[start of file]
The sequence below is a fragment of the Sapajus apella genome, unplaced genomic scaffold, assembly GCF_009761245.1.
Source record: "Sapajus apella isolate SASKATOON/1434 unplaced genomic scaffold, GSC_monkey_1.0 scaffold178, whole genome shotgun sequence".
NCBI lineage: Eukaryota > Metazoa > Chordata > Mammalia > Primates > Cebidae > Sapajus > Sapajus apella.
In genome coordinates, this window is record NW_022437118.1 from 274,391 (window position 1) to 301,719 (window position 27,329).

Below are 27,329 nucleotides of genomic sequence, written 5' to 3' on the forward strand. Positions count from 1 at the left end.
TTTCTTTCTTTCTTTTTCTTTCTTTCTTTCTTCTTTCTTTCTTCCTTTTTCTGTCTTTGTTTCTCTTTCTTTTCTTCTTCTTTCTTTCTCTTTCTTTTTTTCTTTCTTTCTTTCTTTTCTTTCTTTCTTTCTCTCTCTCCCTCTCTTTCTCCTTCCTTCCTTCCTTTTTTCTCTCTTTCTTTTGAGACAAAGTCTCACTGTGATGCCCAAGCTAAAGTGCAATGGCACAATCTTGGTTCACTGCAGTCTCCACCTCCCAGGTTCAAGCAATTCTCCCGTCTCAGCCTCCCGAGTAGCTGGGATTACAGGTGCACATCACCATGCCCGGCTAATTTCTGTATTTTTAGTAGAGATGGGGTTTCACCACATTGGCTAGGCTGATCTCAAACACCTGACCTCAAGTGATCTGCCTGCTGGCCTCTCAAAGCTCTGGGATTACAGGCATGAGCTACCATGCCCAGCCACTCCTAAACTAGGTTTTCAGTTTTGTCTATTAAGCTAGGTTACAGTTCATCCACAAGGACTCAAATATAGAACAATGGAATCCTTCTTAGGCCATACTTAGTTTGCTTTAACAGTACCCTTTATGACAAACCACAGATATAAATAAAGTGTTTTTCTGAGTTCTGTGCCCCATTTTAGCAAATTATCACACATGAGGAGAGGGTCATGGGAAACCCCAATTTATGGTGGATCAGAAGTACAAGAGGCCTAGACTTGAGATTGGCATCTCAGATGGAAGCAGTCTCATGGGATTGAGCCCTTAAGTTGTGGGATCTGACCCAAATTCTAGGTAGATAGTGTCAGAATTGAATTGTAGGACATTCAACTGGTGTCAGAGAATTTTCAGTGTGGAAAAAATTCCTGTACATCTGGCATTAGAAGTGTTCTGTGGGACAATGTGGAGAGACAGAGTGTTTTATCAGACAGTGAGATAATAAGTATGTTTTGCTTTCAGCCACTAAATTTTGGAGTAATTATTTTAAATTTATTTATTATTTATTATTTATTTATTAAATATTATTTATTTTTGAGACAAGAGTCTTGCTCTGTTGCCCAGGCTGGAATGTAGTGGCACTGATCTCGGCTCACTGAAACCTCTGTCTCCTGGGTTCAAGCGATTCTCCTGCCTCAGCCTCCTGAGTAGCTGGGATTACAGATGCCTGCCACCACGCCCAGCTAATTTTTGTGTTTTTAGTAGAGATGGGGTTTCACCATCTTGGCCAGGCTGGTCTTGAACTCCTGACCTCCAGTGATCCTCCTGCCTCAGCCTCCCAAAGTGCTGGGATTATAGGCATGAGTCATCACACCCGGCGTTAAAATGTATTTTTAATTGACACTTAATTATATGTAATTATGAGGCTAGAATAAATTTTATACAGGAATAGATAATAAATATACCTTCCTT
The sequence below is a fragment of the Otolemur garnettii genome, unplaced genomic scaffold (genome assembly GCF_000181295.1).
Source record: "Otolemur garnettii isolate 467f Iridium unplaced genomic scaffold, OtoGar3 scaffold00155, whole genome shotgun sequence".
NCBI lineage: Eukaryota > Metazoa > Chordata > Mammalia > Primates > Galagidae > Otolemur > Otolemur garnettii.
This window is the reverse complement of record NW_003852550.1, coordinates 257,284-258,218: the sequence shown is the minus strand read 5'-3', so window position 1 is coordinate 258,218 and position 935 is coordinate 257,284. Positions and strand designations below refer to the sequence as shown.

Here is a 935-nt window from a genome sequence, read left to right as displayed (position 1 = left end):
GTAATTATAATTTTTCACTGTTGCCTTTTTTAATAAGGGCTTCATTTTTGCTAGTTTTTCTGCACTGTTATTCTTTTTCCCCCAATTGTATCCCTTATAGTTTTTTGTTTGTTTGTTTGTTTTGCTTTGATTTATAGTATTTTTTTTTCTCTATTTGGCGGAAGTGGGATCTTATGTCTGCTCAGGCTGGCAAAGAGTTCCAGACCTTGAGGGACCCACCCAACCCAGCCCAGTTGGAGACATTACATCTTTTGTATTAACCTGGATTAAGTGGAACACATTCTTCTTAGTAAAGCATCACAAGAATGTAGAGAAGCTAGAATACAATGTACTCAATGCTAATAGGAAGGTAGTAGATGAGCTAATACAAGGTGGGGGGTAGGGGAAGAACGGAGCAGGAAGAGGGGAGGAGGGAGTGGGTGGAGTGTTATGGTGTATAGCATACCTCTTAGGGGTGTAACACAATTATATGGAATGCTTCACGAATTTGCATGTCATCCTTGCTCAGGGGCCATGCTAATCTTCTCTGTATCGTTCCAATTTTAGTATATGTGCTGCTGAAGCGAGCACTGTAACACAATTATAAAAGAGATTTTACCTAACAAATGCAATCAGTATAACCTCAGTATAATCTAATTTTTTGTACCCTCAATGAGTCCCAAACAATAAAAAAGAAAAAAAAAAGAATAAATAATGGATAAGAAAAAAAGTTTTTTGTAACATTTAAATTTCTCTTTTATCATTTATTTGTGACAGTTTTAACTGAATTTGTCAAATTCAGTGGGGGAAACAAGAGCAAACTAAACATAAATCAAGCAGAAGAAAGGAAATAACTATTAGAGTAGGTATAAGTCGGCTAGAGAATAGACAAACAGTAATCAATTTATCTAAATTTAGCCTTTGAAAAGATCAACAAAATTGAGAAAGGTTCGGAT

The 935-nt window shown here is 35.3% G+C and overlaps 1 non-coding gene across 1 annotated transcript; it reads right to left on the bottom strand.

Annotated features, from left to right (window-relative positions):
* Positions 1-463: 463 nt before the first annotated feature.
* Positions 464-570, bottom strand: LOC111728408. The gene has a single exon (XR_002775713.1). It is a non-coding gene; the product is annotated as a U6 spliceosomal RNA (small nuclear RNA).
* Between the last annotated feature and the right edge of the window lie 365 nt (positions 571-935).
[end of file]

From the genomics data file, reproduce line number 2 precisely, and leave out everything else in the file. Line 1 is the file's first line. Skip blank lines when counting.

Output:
Source record: "Sapajus apella isolate SASKATOON/1434 unplaced genomic scaffold, GSC_monkey_1.0 scaffold178, whole genome shotgun sequence".